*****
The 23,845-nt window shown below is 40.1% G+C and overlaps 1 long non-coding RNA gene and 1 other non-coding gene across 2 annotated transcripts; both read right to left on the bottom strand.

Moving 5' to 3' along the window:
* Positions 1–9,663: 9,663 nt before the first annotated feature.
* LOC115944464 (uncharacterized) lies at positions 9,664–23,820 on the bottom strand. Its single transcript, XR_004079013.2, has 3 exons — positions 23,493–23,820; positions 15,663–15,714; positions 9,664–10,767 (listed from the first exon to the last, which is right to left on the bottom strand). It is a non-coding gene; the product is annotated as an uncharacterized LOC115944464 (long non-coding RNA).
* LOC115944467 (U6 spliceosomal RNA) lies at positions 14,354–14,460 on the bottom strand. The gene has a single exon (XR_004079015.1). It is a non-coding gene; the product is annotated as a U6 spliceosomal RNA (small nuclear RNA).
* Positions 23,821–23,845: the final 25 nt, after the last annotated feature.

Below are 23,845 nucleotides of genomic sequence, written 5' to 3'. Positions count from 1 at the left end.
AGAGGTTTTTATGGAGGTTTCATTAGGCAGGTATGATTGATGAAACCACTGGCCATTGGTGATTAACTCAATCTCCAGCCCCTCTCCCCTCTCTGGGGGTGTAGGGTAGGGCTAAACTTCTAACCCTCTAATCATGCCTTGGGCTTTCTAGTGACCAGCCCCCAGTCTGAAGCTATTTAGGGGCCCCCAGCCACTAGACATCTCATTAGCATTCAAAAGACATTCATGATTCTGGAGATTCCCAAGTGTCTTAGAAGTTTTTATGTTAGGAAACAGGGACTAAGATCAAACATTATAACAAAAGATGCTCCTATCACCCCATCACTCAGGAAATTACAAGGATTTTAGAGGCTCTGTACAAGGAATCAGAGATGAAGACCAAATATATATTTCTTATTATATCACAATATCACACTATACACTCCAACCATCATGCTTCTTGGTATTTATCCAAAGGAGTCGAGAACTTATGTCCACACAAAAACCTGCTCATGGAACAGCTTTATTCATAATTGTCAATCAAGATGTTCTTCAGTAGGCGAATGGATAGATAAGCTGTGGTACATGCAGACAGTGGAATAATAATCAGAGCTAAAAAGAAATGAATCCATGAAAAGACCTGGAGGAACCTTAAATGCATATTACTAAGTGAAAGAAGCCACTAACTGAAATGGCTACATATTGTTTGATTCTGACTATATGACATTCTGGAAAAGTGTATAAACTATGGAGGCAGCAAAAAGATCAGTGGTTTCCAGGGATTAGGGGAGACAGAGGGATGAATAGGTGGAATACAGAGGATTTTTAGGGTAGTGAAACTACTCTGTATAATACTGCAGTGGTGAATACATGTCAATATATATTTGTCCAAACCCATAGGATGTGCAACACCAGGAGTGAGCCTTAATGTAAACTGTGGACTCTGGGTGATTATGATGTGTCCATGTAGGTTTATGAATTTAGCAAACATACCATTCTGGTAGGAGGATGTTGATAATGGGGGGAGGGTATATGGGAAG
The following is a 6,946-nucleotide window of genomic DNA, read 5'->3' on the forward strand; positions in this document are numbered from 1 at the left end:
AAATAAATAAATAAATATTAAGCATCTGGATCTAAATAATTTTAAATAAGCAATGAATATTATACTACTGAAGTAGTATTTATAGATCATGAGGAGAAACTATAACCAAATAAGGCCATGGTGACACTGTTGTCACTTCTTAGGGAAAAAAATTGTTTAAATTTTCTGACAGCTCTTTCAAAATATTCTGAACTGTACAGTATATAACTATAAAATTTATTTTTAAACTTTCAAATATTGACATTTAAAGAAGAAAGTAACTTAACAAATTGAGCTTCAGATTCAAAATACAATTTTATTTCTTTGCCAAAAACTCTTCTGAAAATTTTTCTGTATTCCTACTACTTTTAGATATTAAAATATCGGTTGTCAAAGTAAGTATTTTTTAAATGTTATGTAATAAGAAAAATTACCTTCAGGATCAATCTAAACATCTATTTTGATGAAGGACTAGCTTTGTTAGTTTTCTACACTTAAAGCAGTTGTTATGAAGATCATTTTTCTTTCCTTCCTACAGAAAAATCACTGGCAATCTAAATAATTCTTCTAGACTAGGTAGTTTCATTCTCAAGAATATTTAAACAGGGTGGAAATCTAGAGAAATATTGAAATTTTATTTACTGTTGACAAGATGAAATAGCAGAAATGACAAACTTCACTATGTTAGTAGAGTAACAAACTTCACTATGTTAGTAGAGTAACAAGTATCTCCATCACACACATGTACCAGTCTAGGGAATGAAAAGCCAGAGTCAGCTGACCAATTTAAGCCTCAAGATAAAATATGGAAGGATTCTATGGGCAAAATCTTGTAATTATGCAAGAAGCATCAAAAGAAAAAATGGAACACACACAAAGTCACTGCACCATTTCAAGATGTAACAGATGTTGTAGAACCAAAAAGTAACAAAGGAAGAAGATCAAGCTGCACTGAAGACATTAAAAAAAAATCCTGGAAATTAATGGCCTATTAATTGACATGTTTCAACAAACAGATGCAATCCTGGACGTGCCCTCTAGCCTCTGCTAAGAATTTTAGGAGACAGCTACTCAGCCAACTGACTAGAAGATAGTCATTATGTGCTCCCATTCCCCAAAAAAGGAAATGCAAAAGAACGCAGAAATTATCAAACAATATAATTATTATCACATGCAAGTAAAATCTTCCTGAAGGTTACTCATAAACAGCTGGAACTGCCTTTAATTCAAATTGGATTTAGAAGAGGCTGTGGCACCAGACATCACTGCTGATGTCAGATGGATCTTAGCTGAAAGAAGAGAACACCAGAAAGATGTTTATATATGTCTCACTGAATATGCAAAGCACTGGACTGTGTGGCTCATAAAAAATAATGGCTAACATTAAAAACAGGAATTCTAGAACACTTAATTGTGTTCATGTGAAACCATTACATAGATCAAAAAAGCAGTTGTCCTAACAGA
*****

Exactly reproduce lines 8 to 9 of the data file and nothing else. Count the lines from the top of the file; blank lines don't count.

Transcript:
AGAGGTTTTTATGGAGGTTTCATTAGGCAGGTATGATTGATGAAACCACTGGCCATTGGTGATTAACTCAATCTCCAGCCCCTCTCCCCTCTCTGGGGGTGTAGGGTAGGGCTAAACTTCTAACCCTCTAATCATGCCTTGGGCTTTCTAGTGACCAGCCCCCAGTCTGAAGCTATTTAGGGGCCCCCAGCCACTAGACATCTCATTAGCATTCAAAAGACATTCATGATTCTGGAGATTCCCAAGTGTCTTAGAAGTTTTTATGTTAGGAAACAGGGACTAAGATCAAACATTATAACAAAAGATGCTCCTATCACCCCATCACTCAGGAAATTACAAGGATTTTAGAGGCTCTGTACAAGGAATCAGAGATGAAGACCAAATATATATTTCTTATTATATCACAATATCACACTATACACTCCAACCATCATGCTTCTTGGTATTTATCCAAAGGAGTCGAGAACTTATGTCCACACAAAAACCTGCTCATGGAACAGCTTTATTCATAATTGTCAATCAAGATGTTCTTCAGTAGGCGAATGGATAGATAAGCTGTGGTACATGCAGACAGTGGAATAATAATCAGAGCTAAAAAGAAATGAATCCATGAAAAGACCTGGAGGAACCTTAAATGCATATTACTAAGTGAAAGAAGCCACTAACTGAAATGGCTACATATTGTTTGATTCTGACTATATGACATTCTGGAAAAGTGTATAAACTATGGAGGCAGCAAAAAGATCAGTGGTTTCCAGGGATTAGGGGAGACAGAGGGATGAATAGGTGGAATACAGAGGATTTTTAGGGTAGTGAAACTACTCTGTATAATACTGCAGTGGTGAATACATGTCAATATATATTTGTCCAAACCCATAGGATGTGCAACACCAGGAGTGAGCCTTAATGTAAACTGTGGACTCTGGGTGATTATGATGTGTCCATGTAGGTTTATGAATTTAGCAAACATACCATTCTGGTAGGAGGATGTTGATAATGGGGGGAGGGTATATGGGAAG
The following is a 6,946-nucleotide window of genomic DNA, read 5'->3' on the forward strand; positions in this document are numbered from 1 at the left end: